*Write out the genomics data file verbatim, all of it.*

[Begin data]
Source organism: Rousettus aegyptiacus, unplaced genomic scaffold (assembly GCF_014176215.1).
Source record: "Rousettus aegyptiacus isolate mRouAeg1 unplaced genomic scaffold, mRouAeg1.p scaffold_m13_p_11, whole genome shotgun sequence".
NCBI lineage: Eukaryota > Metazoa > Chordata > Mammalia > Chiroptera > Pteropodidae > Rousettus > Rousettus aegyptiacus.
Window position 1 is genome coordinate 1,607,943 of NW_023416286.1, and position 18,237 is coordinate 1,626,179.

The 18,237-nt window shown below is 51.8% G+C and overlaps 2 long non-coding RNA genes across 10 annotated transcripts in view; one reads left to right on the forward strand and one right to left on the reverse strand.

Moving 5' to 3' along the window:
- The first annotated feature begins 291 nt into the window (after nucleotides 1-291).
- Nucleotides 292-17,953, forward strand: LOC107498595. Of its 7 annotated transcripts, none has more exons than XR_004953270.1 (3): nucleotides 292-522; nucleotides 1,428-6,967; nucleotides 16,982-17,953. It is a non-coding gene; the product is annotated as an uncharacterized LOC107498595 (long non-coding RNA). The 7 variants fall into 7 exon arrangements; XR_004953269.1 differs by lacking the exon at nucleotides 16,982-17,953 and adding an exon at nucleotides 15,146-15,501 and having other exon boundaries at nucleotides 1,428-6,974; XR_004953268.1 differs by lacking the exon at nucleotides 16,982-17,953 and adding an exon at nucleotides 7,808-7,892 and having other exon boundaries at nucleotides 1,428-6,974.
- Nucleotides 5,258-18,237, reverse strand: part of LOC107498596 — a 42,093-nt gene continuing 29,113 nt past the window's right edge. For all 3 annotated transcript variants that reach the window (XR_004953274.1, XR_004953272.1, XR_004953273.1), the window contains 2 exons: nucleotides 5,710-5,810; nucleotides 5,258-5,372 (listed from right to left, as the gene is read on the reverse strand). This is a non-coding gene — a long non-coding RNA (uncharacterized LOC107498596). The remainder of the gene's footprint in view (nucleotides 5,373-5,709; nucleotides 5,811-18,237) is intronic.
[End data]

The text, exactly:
Source organism: Rousettus aegyptiacus, unplaced genomic scaffold (assembly GCF_014176215.1).
Source record: "Rousettus aegyptiacus isolate mRouAeg1 unplaced genomic scaffold, mRouAeg1.p scaffold_m13_p_11, whole genome shotgun sequence".
NCBI lineage: Eukaryota > Metazoa > Chordata > Mammalia > Chiroptera > Pteropodidae > Rousettus > Rousettus aegyptiacus.
Window position 1 is genome coordinate 1,607,943 of NW_023416286.1, and position 18,237 is coordinate 1,626,179.

The 18,237-nt window shown below is 51.8% G+C and overlaps 2 long non-coding RNA genes across 10 annotated transcripts in view; one reads left to right on the forward strand and one right to left on the reverse strand.

Moving 5' to 3' along the window:
- The first annotated feature begins 291 nt into the window (after nucleotides 1-291).
- Nucleotides 292-17,953, forward strand: LOC107498595. Of its 7 annotated transcripts, none has more exons than XR_004953270.1 (3): nucleotides 292-522; nucleotides 1,428-6,967; nucleotides 16,982-17,953. It is a non-coding gene; the product is annotated as an uncharacterized LOC107498595 (long non-coding RNA). The 7 variants fall into 7 exon arrangements; XR_004953269.1 differs by lacking the exon at nucleotides 16,982-17,953 and adding an exon at nucleotides 15,146-15,501 and having other exon boundaries at nucleotides 1,428-6,974; XR_004953268.1 differs by lacking the exon at nucleotides 16,982-17,953 and adding an exon at nucleotides 7,808-7,892 and having other exon boundaries at nucleotides 1,428-6,974.
- Nucleotides 5,258-18,237, reverse strand: part of LOC107498596 — a 42,093-nt gene continuing 29,113 nt past the window's right edge. For all 3 annotated transcript variants that reach the window (XR_004953274.1, XR_004953272.1, XR_004953273.1), the window contains 2 exons: nucleotides 5,710-5,810; nucleotides 5,258-5,372 (listed from right to left, as the gene is read on the reverse strand). This is a non-coding gene — a long non-coding RNA (uncharacterized LOC107498596). The remainder of the gene's footprint in view (nucleotides 5,373-5,709; nucleotides 5,811-18,237) is intronic.